We all get hot and bothered about situations like this, but we have to remain calm and act reasonably. Staging a nurse in will only inflame the situation, particularly while this baby is still being cared for at this daycare. Once the baby is in a new situation, the sky's the limit! But, if you rock the boat too much, this baby could pay the price and that would be even more horrible than having to nurse in private.

Have you clarified the nursing policy at the new school? I'd take this opportunity to make sure that you won't run into this problem again. You already expressed that you don't want to jump him from place to place. Making sure that the next place is tolerant will help ensure that.
post #33 of 175
Quote:
Originally Posted by MommytoTwo
As I was reading this I thought, this child must be at least 3 years old for people to say that, and I looked at your sig and he is ONE! That is unbelievable.
:
I thought/did the same thing!
post #34 of 175
Thread Starter 
For the time being, I will feed him in my car in with the door wide open.

She is planning on having an additional sheet to sign when new parents start saying that they agree not to breastfeed their children in front of the other children.

Gabe will start Montessori 4 days a week in Dec, so I have about 3 weeks to survive at the current daycare. If Montessori develops a problem, I will have to move BOTH children. However, this is a pretty crunchy Montessori school. Many parents/teachers are vegetarian and several families don't vax. Other workers at the school have complained that the "rules" change 3 times a day anyhow. I usually pick up around 5 (will be sooner with only one stop) and there are only maybe 3 or 4 other kids around at that time.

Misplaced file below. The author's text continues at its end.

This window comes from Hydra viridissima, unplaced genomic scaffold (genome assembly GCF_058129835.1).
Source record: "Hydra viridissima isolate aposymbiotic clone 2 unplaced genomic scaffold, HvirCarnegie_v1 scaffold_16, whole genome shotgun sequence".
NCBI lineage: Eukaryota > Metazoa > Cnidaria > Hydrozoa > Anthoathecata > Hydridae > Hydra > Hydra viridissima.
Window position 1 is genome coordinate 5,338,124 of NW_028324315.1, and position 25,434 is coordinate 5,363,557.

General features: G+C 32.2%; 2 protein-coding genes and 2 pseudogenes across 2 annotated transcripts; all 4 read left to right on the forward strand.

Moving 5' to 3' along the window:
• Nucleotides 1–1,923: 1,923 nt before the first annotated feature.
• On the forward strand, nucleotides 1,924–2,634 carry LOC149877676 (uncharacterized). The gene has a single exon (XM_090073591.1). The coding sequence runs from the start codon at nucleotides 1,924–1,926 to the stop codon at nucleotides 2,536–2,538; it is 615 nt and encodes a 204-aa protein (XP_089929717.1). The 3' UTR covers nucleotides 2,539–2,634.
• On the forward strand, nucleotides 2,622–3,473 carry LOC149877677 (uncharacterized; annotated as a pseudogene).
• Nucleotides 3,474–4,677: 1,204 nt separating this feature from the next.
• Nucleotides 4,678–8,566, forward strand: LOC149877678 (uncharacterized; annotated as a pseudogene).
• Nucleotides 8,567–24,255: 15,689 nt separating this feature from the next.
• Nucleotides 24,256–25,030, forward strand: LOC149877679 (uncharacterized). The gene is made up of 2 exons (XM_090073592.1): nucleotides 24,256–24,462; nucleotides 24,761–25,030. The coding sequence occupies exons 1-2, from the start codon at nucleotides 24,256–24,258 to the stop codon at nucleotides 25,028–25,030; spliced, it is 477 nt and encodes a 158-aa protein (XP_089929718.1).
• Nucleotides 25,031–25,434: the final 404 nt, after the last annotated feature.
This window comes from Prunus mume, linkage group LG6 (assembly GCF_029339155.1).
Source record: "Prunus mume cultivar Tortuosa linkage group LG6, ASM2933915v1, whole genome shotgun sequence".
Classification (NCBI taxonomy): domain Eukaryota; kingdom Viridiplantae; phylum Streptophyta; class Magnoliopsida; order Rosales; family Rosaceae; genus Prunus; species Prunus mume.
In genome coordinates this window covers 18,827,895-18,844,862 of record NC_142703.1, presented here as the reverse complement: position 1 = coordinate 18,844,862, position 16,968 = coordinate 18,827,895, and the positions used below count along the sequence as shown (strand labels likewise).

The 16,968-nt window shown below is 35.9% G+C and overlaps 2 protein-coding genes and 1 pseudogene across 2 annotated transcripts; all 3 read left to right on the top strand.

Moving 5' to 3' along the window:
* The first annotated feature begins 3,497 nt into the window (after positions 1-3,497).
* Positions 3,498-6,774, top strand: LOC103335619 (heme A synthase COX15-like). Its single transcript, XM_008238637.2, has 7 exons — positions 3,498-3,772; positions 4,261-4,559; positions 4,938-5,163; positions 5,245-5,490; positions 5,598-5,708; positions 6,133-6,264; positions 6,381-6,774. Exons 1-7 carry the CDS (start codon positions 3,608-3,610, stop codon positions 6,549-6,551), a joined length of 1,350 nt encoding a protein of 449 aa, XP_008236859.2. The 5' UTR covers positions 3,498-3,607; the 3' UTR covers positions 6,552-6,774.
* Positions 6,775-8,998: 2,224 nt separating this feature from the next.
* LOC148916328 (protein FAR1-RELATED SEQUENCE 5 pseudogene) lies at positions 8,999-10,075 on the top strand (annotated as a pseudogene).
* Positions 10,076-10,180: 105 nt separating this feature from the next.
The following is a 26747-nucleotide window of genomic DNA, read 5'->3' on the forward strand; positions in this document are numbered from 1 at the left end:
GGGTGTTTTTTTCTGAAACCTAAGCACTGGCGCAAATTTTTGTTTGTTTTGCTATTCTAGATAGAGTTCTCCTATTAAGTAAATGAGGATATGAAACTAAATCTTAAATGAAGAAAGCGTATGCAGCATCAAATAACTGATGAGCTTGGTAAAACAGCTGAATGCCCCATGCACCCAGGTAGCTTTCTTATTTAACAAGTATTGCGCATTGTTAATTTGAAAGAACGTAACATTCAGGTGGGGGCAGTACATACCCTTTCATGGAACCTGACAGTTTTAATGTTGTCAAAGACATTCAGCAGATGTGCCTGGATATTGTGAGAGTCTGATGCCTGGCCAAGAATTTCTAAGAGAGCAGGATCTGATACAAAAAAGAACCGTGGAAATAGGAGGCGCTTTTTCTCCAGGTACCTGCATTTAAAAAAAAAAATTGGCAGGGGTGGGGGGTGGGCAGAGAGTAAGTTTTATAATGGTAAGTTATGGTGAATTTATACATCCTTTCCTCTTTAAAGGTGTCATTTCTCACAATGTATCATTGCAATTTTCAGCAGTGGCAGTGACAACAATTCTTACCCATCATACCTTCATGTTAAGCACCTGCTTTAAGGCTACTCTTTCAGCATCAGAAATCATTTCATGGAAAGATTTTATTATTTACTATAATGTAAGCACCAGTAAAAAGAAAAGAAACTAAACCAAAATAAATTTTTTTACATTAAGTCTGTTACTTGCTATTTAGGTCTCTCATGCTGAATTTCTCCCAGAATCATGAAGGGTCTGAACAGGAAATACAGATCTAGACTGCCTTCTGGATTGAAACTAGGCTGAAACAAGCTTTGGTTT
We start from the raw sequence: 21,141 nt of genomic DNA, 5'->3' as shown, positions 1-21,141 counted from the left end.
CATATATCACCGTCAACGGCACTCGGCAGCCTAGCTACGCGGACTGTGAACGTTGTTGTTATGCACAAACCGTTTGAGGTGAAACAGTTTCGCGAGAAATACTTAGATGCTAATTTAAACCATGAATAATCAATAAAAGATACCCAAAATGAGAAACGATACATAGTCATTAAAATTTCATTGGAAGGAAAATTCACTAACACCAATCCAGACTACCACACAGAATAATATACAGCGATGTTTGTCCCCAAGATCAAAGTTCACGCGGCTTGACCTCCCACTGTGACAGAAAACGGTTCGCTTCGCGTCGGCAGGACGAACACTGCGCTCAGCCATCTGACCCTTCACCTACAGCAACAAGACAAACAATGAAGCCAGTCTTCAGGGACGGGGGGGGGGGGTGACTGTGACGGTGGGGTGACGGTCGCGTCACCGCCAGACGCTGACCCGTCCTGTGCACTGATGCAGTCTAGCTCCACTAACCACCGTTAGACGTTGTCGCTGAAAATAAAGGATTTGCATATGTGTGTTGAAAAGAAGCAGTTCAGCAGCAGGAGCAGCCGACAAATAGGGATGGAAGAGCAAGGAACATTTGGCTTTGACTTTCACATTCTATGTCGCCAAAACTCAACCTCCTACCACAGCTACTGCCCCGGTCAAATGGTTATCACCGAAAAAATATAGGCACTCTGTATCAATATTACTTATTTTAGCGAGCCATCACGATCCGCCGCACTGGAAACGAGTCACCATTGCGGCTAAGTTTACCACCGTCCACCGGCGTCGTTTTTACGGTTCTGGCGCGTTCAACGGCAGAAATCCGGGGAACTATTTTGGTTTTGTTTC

I'm still so...

: :
It'll be a long 3 weeks.
post #35 of 175
Quote:
Originally Posted by smirlynwittles

She is planning on having an additional sheet to sign when new parents start saying that they agree no to breastfeed their children in front of the other children.
Wow an official anti-NIP policy?
post #36 of 175
Ohhh, I think that's terrific! An anti-NIP policy. Try and get your hands on that form, if you can. As soon as your son is safely away, that will get you sooo far. A friendly legislator would probably adore seeing a copy of the form.

I'd still ask at your new school about NIP. I truly believe it's better to know up front what your demons are. How rotten would it be to move him and then have to move again. Montessori schools sometimes can be particular about this topic, and I'd want to know which way they lean before they have any influence on my baby.

I'm rooting for you. This will get better. I'm so sorry you're going through this!
post #37 of 175
I think it's totally outrageous. You should demand they outlaw parents giving children bottles at the day care -- tell the operators you find that offensive! We're all rooting for you -- hope there's a satisfactory outcome.

Skana
mom to Griffin (almost 8) and Tova (10 weeks)
post #38 of 175
Quote:
Originally Posted by smirlynwittles

She is planning on having an additional sheet to sign when new parents start saying that they agree not to breastfeed their children in front of the other children.

So, I wonder if someone complains about someone bottle-feeding their child in front of their children, would she make an anti-bottle-feeding agreement? That is just so very wrong. I'm sorry you are dealing with the closemindedness of others. Good luck at your new school.
post #39 of 175
Hi,
I'm not a mom yet but I do live in michigan. When I do have my kids I will NIP anywhere anytime.
I just wanted to wish you luck.
Nikki
post #40 of 175
Quote:
She is planning on having an additional sheet to sign when new parents start saying that they agree not to breastfeed their children in front of the other children.
WHAT?!!! This just goes from bad to worse! I can't believe this!

Now I really do think a nurse-in is required. AFTER you take your child out. I'll come there myself (to nurse my 1-year old right there with ya) all the way across 7 states, I'm so worked up about this.